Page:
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River Symposium on Art, Ecopower and the Liberation of Energy


Axel Braun (Born 1983 in Düsseldorf) studied photography at Folkwang University of the Arts in Essen, Fine Arts at the École Nationale Supérieure des Beaux-Arts de Paris as well as at Staatliche Kunstakademie Düsseldorf. For his artistic works, Axel Braun has received numerous awards, most recently an artist residency at the Gyeonggi Creation Center in South Korea and a project grant by the BRIDGES Emscher Zukunft Photo Award. He already realized various single and group exhibitions, amongst others in Essen, Paris, and Amsterdam.

Professor Peter Coates is an historian at the University of Bristol, UK, who studies human relations with and impacts on the rest of the natural world from the perspective of the past. He grew up on Merseyside and lived in Cambridge, California and Alaska before settling in Bristol. He has a particular interest in watery environments and their creatures, human and other-than-human. His most recent books are Salmon (2006) (a bio-biography of the ‘king of fish’), Strangers on the Land: American Perceptions of Immigrant and Invasive Species(2007) and A Story of Six Rivers: History, Culture and Ecology (2013).He has worked with external partners on various place-based projects around England and is currently involved in two projects funded by the UK’s Arts and Humanities Research Council (‘The Power and the Water’ and ‘Towards Hydrocitizenship’) that include studies of the rivers Severn and Tyne as well as his local rivers in Bristol.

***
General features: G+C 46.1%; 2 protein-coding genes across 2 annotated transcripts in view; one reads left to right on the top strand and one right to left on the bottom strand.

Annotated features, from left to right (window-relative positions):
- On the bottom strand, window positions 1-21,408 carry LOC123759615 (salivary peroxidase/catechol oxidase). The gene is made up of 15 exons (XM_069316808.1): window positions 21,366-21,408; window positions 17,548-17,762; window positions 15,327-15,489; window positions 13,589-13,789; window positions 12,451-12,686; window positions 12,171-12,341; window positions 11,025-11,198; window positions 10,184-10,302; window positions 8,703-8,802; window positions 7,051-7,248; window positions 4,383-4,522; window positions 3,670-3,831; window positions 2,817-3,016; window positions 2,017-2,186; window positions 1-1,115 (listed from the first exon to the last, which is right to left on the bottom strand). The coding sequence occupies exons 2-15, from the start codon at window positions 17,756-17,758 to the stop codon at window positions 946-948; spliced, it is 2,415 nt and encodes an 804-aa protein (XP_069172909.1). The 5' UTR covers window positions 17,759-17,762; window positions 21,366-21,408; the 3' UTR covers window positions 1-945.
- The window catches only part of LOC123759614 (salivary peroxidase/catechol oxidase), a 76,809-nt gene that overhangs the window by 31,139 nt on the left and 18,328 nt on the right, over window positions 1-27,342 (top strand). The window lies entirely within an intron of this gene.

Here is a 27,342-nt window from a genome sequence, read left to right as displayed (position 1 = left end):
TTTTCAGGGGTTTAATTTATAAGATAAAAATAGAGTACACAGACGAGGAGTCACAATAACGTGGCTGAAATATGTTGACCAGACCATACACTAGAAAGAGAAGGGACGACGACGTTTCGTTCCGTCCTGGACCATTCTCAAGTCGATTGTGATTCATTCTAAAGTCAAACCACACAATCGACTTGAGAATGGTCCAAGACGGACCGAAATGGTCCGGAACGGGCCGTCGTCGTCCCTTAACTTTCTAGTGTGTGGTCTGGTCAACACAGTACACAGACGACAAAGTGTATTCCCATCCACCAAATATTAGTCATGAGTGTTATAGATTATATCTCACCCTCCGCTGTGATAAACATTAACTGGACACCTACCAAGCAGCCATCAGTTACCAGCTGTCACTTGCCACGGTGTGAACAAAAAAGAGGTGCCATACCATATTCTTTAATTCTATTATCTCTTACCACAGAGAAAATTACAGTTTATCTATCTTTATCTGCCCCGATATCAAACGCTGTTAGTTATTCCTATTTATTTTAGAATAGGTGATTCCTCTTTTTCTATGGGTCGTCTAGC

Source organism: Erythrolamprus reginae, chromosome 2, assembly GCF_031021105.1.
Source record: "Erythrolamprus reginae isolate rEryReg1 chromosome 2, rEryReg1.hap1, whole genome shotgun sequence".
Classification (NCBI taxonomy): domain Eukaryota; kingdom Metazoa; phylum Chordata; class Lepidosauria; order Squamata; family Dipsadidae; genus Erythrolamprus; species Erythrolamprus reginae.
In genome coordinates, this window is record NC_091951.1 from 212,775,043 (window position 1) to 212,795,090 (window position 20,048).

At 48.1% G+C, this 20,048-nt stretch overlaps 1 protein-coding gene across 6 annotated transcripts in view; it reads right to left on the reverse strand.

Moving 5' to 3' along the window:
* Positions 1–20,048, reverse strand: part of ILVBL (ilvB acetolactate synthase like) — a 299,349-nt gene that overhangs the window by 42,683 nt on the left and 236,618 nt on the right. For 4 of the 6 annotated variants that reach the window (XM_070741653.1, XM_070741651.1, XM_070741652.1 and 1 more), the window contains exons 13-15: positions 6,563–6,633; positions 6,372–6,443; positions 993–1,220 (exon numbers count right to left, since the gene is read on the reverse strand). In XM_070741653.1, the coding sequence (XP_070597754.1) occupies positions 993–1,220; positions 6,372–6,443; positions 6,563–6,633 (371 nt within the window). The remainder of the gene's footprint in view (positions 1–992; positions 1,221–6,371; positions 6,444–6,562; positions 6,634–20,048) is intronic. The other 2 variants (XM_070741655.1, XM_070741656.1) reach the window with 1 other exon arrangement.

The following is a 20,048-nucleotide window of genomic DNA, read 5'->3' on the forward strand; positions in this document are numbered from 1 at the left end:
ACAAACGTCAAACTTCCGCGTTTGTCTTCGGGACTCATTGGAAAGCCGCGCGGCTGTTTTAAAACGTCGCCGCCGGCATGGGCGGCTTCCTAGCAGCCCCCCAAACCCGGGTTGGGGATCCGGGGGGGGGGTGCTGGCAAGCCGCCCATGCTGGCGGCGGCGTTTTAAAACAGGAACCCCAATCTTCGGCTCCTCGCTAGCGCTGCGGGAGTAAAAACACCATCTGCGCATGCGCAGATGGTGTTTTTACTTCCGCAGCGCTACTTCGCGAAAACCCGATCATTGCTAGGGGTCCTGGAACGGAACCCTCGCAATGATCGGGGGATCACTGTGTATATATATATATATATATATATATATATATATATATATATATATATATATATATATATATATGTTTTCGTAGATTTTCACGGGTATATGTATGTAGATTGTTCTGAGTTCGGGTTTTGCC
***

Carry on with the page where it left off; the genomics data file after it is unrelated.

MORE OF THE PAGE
Dr Ian Fairlie is an independent consultant on radioactivity in the environment from London, UK. He has degrees in chemistry and radiation biology; his doctoral studies at the Imperial College of Science Technology and Medicine in London and at Princeton University, US examined nuclear waste technologies. His main area of expertise is the dosimetric impacts of nuclear reactor emissions. He has written extensively on epidemiology studies of child leukemias near nuclear facilities, and the hazards of radionuclides. He was Secretariat of the UK Government’s Committee Examining the Radiation Risks of Internal Emitters (CERRIE) between 2000 and 2004. He continues to act as consultant to UK Government Departments, the European Parliament, WHO, environment NGOs, and UK local authorities.

József R. Juhász (1963, Slovakia) is a performance artist, poet and organizer based in Budapest. He realized hundreds of performances and published six books of experimental poetry. Between 1987–2007 he was the leader of Studio erté (International Multimedia Art Organizing Company) that he co-founded in Nové Zámky with purpose to support performance and multimedia art. Till today he hasorganized 22 international performance art festivals Transart Communication. In 2000 he co-founded the Kassák Centre for Intermedia Creativity K2IC. From 2009 he realized several performance art workshops.


Cecylia Malik (Born 1975 Kraków )Painter, performer, activist and curator. Her artistic revolve around environmental and socio – political issues, "right to the city" initiative and "social sculpture". She develops her public projects in close cooperation with scientists and local communities. She is the author of numerous exhibitions and art projects. The most important ones include: Ikonostas City, Concert at Mr Thug’s (Zderzak Gallery Krakow), 365 Treesand 6 RiversProjects carried out with Justyna Koeke: 22/8 Smoleńsk Street and Alcon Blue Collective. She participated in the Photography Biennale in Poznań and in Dialogues at the 11th Biennale of Contemporary Art in St Petersburg. In 2013 her activities were presented in the retrospective City Reservation at Bunkier Sztuki. In 2012 she received a grant from the Minister of Culture and National Heritage.